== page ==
20. Wow! Great photos, and I’m sure great memories. I hope someday I can leave this corporate world and travel 🙂 Sometimes a return to normalcy is good, though; it helps us appreciate the special memories so much more.

  21. A few comments, if I may. 1) Will you stop blogging? I hope not (2) I quite understand the need to go back to the corporate world. I am in a similar situation, where I need to figure out if I stay with the path of my heart or, go back to the corporate world (3) I am sure you’ll be back to the path of your heart! (Keep travelling!

    • A few answers. 🙂 1) No, I will definitely keep blogging. I’ve got plenty of things to say, usually! 2) Yes, I thought about doing the whole ascetic monk or penniless nomad thing, but I think I enjoy buying new shoes too much. 3) I’m not done, that’s for sure. More adventures in store one day! Thank you Rajiv. 🙂

      • It’s good to hear that! I can quite understand the desire for new shoes! My desire extends to upgrading my camera gear, and so I wonder if if should return to the corporate world myself..

  22. writingnewstories

    Very inspiring! I hoped you don’t have to give up traveling. I am the other way around, I wish living the 8-5 work day, I wish I could travel full time. I am incorporating traveling more in my regular life but still is something that I can’t do full time anytime soon. I hope that if you have to go back to the regular work life still take time to keep traveling and inspire others like you are doing right now. Good luck and blessing to you!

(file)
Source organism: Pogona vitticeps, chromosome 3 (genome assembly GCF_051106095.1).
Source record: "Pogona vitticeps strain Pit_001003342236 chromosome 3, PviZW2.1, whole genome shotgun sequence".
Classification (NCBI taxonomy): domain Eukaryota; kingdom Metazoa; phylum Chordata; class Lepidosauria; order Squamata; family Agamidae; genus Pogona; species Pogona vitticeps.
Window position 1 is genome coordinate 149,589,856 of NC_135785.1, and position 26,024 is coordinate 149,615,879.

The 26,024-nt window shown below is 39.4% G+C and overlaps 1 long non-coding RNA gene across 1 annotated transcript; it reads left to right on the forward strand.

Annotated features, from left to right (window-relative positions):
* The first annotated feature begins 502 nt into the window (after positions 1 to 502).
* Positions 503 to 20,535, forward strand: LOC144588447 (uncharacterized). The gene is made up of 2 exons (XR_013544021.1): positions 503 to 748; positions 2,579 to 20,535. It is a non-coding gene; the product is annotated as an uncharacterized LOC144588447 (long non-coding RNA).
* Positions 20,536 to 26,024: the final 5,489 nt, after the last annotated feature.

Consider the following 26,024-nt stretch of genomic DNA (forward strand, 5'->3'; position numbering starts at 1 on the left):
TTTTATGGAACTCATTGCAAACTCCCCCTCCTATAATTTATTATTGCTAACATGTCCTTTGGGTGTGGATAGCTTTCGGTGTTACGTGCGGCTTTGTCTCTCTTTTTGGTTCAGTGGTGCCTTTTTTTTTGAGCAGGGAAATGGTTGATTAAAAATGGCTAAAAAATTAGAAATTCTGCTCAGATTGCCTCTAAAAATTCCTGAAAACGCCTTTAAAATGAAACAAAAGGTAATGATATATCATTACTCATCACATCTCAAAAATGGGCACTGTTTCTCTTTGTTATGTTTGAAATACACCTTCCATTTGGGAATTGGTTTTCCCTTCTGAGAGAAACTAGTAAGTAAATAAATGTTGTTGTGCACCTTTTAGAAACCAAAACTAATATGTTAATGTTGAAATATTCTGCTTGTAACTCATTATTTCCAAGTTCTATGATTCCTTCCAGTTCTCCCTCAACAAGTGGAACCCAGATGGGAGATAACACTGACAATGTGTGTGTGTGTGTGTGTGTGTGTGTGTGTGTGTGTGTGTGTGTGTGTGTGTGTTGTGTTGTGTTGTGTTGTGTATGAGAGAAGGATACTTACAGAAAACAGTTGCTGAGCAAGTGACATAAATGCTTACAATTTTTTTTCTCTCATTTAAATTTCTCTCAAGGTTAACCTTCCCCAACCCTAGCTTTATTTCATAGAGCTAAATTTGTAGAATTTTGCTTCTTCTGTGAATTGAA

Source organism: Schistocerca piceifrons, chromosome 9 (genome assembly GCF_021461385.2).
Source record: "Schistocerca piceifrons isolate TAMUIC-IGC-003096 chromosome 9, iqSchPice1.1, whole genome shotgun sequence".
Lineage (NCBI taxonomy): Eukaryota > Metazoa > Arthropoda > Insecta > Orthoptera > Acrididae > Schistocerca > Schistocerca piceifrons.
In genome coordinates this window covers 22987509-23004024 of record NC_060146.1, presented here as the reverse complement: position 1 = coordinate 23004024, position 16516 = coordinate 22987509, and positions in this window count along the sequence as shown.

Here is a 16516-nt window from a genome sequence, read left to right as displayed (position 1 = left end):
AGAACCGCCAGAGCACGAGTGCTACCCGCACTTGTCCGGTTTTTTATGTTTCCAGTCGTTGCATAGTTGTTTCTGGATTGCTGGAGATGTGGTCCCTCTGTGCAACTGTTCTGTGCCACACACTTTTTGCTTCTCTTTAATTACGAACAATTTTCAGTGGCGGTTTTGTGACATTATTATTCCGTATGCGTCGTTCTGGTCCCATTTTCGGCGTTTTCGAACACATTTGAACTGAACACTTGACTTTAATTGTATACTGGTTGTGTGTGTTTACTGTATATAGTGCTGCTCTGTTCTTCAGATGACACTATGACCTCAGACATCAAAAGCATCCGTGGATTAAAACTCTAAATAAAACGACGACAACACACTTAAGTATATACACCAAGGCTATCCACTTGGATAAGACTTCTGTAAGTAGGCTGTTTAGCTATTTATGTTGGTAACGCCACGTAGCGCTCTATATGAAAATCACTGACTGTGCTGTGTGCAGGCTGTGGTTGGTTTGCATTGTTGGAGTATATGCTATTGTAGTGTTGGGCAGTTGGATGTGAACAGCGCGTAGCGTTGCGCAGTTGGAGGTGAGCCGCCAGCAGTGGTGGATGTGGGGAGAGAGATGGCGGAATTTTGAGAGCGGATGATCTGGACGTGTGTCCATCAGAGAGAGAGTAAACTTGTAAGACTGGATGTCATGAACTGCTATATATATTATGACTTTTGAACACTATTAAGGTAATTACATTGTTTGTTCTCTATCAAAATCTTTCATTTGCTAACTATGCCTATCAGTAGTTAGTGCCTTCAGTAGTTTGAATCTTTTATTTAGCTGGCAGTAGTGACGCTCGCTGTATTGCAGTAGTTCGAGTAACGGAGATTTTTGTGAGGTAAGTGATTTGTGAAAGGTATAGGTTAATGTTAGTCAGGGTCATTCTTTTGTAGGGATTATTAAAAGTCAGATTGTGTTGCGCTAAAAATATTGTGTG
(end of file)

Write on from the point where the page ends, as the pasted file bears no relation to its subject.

23. it looks like you’ve had an awesome experience over the last few years and your pictures are amazing! even if you go back to the corporate world there’s always room for travel and adventure 🙂

  24. Stunning shots – just added Georgia to my own ever-expanding itinerary. Nothing will ever take these epic adventures from your heart; good luck with the next chapter Meghan. I enjoy reading your posts.

    • Thank you, Ben. You’re right, these memories are secured firmly in my heart, and I will revisit them often. Enjoy Georgia… it’s a very special place, for better or worse. 😉

  25. Loved your retrospective – some wonderful pics. I’ve always enjoyed your blog, wherever you’ve been located, and wish you many more happy travels and adventures.

  26. You clearly have a talent for writing and photography, so whether you keep traveling around the world or you stay more local in the US, please continue sharing your writing and your pictures. I have really enjoyed your images and insights. Thanks for sharing.

  27. Niki

    What a beautiful compilation of photos and what a journey it clearly has been for you. While I find it hard to believe that you’ll manage to stay away from the joys of travel for too long, an occasional break does put a lot of things in perspective and helps us reboot, if you will, only to prepare for new adventures and experiences down the road. As mundane as a return to the corporate world might seem to you now, it may actually open up new doors… Keep your mind open to the possibility.